Costochondritis sucks so hard.
Costochondritis sucks so hard.
In the Kingdom of the Sick: A Social History of Chronic Illness in America
by Laurie Edwards
quoting Aviva Brandt, who is chronically ill and undiagnosed
Interview with Donna Nowak Robillard about Dysautonomia, POTS and Hemiplegic Migraine
This is a fantastic interview with fellow POTS & Hemiplegic Migraine medical zebra, Donna Nowalk…
"We don’t critique social attitudes to tell people how to think. We critique social attitudes to talk about how we think, and how their actions impact us.”
I have the worst flare up of skin allodynia pain I have ever experienced before. My back is on fire with this raw burning pain. I have patches of it on my arms and thighs as well but mostly it is my back that is agonizing. It has been five days now since it began and I am crawling out of my skin. Hurts to touch. Hurts to wear clothes. Hurts like hell to have a shower that is for sure. It isn’t anything I have every experienced to this degree before. Not to this level of pain anyway.
I have nerve damage in my hand and not too long ago when the dishwasher broke I went to do dishes and stuck that hand in hot dishwater. Those fired nerves are damn temperature sensitive which I tend to forget until I do something stupid like that. And this pain reminds me of that pain. But also after that incident the skin on the top of my hand had felt raw and burnt… and the sensation crawled up my arm the next few weeks. So I had this arm of tender, raw skin from that initial jolt I had given the nerves. And it is the same as I have now on my arms. Same sensation. The pain on my back is the same sensation just quite a bit more intense. So that times about a hundred.
I have tried everything to help with it. All the muscles creams I own which is more than a few given I have chronic pain. But this is nerve pain and none of them work. The only think touching the pain in the least is my tramacet painkiller. Makes it so that it is not agonizing and while I am still very aware of it, can still feel the pain against my clothes, still hurts to touch… it is far more tolerable.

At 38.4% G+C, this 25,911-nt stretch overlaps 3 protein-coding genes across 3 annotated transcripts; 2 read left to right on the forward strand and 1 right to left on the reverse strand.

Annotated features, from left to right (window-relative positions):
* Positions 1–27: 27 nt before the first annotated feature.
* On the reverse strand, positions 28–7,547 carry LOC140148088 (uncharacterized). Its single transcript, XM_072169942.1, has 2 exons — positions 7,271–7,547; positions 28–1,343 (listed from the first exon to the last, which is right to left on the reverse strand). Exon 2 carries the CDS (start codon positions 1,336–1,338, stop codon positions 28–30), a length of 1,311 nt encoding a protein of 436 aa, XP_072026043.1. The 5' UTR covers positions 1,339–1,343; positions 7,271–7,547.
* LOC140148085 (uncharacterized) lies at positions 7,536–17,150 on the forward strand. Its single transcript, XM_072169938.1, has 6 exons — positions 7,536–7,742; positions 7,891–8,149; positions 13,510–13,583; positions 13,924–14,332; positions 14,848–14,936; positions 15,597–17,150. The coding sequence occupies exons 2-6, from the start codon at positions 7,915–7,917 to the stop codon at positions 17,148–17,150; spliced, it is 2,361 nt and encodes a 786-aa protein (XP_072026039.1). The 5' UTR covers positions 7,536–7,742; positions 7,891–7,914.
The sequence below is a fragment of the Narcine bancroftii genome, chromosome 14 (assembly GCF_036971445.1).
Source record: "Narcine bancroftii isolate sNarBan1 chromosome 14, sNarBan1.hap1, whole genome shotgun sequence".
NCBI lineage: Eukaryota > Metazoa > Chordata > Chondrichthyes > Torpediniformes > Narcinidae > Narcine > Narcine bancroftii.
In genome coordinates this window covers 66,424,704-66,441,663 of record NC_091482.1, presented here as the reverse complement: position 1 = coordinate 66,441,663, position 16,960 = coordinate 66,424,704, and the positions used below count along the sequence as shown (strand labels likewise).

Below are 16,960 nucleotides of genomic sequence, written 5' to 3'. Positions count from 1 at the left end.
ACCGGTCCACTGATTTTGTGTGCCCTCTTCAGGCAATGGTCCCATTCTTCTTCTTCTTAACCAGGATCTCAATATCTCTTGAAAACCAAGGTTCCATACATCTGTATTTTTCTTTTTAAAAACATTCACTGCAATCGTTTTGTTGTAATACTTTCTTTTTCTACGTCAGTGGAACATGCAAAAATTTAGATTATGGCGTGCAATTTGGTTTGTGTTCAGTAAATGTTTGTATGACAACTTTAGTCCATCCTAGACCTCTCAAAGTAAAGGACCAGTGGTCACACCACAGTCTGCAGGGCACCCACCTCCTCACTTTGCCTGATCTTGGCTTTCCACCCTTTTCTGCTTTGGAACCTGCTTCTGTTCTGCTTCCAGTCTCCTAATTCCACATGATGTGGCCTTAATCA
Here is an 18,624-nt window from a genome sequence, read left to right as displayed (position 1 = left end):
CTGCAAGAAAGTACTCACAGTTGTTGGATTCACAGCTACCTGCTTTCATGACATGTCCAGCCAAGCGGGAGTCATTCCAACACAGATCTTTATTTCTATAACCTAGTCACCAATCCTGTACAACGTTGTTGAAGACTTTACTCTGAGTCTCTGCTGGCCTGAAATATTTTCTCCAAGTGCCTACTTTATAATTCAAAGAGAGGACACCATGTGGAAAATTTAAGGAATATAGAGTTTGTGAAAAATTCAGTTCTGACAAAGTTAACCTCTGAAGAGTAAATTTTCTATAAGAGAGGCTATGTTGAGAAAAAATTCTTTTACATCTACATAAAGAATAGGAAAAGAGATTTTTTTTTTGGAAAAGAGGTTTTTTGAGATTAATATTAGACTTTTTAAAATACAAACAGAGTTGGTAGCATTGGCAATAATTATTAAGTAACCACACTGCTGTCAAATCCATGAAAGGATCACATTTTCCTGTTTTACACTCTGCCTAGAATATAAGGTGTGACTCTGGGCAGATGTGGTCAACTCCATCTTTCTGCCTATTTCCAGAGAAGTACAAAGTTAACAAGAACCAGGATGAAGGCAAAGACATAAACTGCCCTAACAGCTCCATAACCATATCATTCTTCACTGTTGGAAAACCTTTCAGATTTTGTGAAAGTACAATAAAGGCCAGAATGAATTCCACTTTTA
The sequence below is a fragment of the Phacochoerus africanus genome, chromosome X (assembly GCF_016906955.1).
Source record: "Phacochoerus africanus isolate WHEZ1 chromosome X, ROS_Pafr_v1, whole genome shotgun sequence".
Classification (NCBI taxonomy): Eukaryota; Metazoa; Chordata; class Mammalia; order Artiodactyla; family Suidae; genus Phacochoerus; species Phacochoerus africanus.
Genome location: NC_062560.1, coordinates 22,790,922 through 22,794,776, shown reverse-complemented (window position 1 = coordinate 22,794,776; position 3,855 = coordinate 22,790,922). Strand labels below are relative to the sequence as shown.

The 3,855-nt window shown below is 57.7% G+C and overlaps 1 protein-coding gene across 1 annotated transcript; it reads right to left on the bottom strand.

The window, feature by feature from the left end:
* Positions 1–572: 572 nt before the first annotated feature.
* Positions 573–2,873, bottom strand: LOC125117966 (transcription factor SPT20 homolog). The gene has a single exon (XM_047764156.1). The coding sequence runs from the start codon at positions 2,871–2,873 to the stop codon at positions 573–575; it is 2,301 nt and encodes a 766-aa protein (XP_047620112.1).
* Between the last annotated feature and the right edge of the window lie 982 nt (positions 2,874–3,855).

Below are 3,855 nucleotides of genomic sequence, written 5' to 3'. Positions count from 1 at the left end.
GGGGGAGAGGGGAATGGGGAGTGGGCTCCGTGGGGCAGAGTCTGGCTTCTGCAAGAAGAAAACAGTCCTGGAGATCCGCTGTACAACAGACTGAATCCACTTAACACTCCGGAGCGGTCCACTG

The problem I find with this sort of sudden nerve pain incident which is, yes, extremely painful is that I have no clue if I should see my doctor about it or not. It seems logical to. A normal person would. It is just I assume it is a horrific FM flare up which means nothing can be done about it so why make a fuss? And it is always this mental bickering that makes it so hard to determine when something is ‘important’ enough to worry about. Pain level wise it certainly seems so. I mean the painkiller I am taking to dampen it is my migraine rescue medication… not for anything else. I don’t actually have anything for FM but Lyrica which clearly is failing on that count. I feel like I should be mentioning I’m using the painkiller to dampen this horrible nerve pain. And that maybe there is a nerve topical agent that might be beneficial. But mostly I just want it to stop, like now. Like right now. Five days of this is five days too many.
Do you consider yourself disabled?
It’s kind of a loaded term in today’s world. And it shouldn’t be- but there’s a lot of politics behind it.
I think your answer should have more to do with where you are in your life, how much your illness impacts you, and how you…
I didn’t at one time. When I was younger I believed that I was coping with my illness well enough that I was not what I would call disabled by it. Limited by it certainly but not disabled. However I have more than one chronic pain condition now and for a while there I was in denial of the fact I was not coping very well with it. Just sort of trying to survive really. I was forced to acknowledge this is disabling. This dramatically affects my quality of life.It is a matter of impact for me to be honest. Although by the time I accepted the term I was completely unable to work and I think the term fit quite a few years before that. You just like to believe your illness is not going to have such a significant impact for a significant duration. When it does it is difficult to accept that. Difficult I suppose to accept that more compromises have to made for it even though those compromises improve your wellbeing.
I am not ashamed of the label certainly. I think there should be more awareness out there for different types of disabilities and their impact on lives. Some of the stigma with invisible disabilities is because people do not even think they are disabilities. Like chronic migraines, which I find to be quite disabling.